Leona Meikle was on her way out the door when she saw her son lay his head down on the dining room table and begin to cry.

Sure, he'd been dragging for a couple of days with a fever and a rash, and he had that awful cough. But Reece overflowed with 15-year-old bravado. His favorite saying was "I'm awesome." Only a few days before, he and his younger brother had been jumping a bonfire on their bikes. This exhausted weeping was just not like him.

Leona paused in the dining room, suspended in the stillness of the morning on that day in late April 2004. She had been in a hurry to get to the airport for a business trip to Washington. But as Reece's quiet sobs penetrated the silence, she felt a sliver of fear slide through her. Something was really wrong.

She grabbed her purse and her keys. Work could wait. Reece needed a doctor.

By the time they got to the clinic in Woodbury, Reece was so exhausted he nearly passed out. The skin on his arms and legs was streaked with purple. The nurse tried to draw blood but gave up in bewilderment. She couldn't get any out of his arm.

The doctor didn't hesitate. Go now, she said. Take him straight to Children's Hospital.


Reece was at that age when his life spread large and glittering before him.

Mom, he said to Leona one day in the car. Do you ever just feel good about being you?

He was so confident, so fearless, that he even half-thought he could fly. One day that spring he and his younger brother, 12-year-old Payne, tied tarps to their backs and leaped, soaring, off their trampoline.

Leona was often the one who egged them on. She let them use swear words, but never on a school night. She drove the getaway car when Reece and his buddies went to T.P. some houses after dark. She turned all the car lights off and kept the engine running. But if she saw the cops, she warned them, she would leave them behind to take the rap.

Reece called her the beautiful brunette behind the wheel.

Reece and Payne used to get lost for hours on the acres of land that surrounded their old farmhouse in Woodbury, coming home with scratches and scrapes they never felt.

Her son had always seemed invincible. But now, as she sped toward Children's Hospital of St. Paul, Reece's head lolled back on the seat beside her and she could feel that he was in danger. She didn't know why.

Later the why would come to permeate her life. But for now, as the miles hummed by beneath the car, all she wanted was to get Reece into the hands of people who could take care of him. Because she knew that she couldn't.


Reece was so weak when they got to the hospital that she had to put him in a wheelchair. He threw up into a bucket on his lap.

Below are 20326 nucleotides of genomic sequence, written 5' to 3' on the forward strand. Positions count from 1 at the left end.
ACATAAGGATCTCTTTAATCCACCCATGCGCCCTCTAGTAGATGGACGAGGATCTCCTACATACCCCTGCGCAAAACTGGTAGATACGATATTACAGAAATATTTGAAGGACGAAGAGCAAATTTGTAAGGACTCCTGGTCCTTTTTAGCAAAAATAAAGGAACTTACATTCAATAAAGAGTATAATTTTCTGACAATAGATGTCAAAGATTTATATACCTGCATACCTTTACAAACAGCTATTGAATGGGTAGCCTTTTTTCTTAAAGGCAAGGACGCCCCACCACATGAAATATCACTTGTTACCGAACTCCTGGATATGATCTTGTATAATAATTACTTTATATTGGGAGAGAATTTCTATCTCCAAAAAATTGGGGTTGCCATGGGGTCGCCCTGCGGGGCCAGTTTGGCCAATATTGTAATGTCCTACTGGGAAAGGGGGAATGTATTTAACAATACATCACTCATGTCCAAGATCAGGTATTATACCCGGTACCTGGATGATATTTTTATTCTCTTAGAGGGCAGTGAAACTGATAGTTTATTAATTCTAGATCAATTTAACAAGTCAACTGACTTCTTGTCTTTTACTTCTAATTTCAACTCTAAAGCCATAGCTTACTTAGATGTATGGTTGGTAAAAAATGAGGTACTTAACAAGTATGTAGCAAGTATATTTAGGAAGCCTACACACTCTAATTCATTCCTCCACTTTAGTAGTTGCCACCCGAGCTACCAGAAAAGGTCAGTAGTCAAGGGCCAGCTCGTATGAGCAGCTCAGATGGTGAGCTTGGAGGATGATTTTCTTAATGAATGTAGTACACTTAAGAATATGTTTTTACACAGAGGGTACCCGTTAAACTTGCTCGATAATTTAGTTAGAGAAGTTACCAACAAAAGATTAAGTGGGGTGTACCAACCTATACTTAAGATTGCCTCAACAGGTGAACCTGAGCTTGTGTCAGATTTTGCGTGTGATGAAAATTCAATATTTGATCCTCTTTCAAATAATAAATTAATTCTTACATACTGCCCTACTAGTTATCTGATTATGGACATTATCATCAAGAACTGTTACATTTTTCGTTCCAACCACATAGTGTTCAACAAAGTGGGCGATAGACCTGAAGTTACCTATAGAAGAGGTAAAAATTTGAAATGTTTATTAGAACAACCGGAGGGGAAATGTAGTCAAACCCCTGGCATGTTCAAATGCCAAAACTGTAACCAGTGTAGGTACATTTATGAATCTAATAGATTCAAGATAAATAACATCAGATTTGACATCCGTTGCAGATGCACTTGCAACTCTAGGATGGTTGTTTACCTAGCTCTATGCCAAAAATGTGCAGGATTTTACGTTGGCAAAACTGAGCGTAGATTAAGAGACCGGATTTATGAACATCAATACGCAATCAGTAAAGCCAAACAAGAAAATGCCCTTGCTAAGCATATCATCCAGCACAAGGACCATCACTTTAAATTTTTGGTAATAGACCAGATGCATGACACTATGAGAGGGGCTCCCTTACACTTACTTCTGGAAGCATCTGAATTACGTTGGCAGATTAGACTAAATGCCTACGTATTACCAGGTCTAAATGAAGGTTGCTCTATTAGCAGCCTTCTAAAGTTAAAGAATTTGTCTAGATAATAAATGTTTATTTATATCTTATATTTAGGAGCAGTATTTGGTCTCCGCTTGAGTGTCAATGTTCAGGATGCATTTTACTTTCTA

That first afternoon in the hospital, Leona and her husband, Roger, watched doctors and nurses come and go. They would come in, look at the pale, coughing boy and leave. Someone else would come by, ask a few questions and leave.

Lab tech Paul Blackman came in to draw blood from Reece's arm. Leona warned him that it might not be easy. The nurses had had trouble with it.

Blackman strapped Reece's arm and pulled the plastic cap off the syringe. He had done thousands of draws, and he could feel the gentle resistance that told him he was in the vein. He pulled back on the plunger, expecting to see bright red blood flow into the syringe. He was startled when it filled with clear, amber plasma.

As he continued to ease back on the plunger, a stream of thick, purplish blood settled in the bottom of the tube.

He hurried back to the lab in the hospital basement, struggling to make sense of what he had seen. To separate red blood cells from plasma, Blackman usually has to spin a tube of blood for five or 10 minutes in a centrifuge machine. But it looked like Reece's blood had separated while it was still in his body.

This boy, Blackman thought, was critical.

As the day wore on, the Meikles realized they were witnessing a collective bewilderment about Reece's blood. And they started to hear a word that would forever after carry a unique meaning for them.

Clumped. His blood clumped.

Nurses said that maybe if they warmed the blood it would liquefy. So they laid hot blankets on Reece's arm and then drew blood. It clumped. They heated the blood tubes. It clumped.

They laid hot packs on his arm. It clumped. They wrapped the tubes in hot packs. It clumped.

As Leona watched the nurses pull tube after tube of blood from her son, the sliver of fear she had carried since she took Reece to the doctor earlier that day ballooned into near panic. Roger had gone home to take Payne to his baseball game, certain that it was only a matter of time before the doctors figured out what was wrong. Leona was alone. She found a quiet place in the hallway and called her mother in Jamestown, N.D.

Never before had she asked her mother to drop everything and come help, not even when her oldest son, 19-year-old Grant, was hospitalized after a car accident. Now her plea was instinctive: Mom, I need you here.


About 5 p.m. Dr. Yoav Messinger stopped her in the hallway outside Reece's room. They were moving Reece to the pediatric intensive-care unit down the hall, he told her.